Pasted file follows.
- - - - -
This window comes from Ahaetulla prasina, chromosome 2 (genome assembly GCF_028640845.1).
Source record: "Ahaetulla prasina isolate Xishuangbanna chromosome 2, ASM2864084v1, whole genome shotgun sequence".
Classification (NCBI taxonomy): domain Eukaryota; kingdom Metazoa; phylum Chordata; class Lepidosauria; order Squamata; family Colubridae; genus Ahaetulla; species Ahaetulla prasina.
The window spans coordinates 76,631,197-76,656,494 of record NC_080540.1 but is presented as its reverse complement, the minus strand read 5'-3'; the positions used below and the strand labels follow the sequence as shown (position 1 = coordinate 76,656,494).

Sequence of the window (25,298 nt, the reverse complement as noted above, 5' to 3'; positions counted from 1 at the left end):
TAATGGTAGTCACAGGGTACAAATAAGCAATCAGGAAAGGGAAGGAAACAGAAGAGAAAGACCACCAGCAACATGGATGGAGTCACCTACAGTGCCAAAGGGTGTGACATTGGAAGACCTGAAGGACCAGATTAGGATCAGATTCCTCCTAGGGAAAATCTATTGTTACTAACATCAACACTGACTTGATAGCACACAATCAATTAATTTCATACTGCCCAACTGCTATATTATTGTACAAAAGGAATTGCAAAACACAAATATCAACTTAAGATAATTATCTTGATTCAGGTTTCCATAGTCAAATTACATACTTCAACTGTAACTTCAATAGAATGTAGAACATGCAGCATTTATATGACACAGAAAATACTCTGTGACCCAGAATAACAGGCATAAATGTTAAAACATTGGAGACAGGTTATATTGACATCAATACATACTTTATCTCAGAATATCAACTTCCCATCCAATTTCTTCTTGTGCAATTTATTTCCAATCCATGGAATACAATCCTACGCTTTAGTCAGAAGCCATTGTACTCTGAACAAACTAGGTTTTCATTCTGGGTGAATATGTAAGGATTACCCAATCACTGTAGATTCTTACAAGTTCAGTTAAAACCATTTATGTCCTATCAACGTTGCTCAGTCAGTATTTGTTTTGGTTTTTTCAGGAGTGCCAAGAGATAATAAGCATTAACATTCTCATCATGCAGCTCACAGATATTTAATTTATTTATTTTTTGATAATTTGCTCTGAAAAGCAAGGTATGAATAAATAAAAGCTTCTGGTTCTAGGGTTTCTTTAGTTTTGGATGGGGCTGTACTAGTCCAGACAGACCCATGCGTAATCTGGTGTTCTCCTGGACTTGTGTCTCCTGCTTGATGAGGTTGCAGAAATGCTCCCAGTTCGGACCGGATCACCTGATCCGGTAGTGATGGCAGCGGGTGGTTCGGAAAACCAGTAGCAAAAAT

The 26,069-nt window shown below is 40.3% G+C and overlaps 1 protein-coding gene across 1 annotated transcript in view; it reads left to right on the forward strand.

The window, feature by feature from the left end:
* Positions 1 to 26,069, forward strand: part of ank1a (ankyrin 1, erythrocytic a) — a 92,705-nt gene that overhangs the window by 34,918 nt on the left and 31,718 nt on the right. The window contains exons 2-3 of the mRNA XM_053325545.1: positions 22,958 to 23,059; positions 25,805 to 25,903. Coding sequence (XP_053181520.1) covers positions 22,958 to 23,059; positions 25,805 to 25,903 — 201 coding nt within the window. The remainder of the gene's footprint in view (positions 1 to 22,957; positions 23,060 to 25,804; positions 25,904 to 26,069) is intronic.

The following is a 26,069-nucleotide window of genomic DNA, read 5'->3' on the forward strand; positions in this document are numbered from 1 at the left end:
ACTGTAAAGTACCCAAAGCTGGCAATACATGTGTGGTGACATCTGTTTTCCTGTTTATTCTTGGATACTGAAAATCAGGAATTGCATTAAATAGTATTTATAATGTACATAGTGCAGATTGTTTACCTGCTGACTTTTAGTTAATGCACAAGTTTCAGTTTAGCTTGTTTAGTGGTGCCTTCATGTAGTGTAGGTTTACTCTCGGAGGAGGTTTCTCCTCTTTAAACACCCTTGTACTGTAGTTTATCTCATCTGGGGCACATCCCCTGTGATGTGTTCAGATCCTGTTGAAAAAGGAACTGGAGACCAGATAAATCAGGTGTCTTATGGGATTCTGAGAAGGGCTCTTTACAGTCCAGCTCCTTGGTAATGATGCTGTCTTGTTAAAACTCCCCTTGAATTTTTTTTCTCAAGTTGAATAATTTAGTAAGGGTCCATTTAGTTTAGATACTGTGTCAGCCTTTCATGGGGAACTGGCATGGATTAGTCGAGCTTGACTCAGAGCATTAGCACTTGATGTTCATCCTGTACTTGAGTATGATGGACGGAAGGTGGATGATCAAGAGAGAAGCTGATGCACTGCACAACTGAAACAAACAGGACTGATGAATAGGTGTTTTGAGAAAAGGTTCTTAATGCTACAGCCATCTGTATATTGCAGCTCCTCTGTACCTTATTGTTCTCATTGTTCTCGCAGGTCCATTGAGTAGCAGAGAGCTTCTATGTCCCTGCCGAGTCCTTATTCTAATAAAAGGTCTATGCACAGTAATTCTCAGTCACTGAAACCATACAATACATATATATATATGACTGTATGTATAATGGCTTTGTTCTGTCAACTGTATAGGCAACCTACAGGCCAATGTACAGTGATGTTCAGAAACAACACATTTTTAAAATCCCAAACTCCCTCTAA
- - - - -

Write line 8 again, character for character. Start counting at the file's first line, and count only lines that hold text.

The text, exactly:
The window, feature by feature from the left end: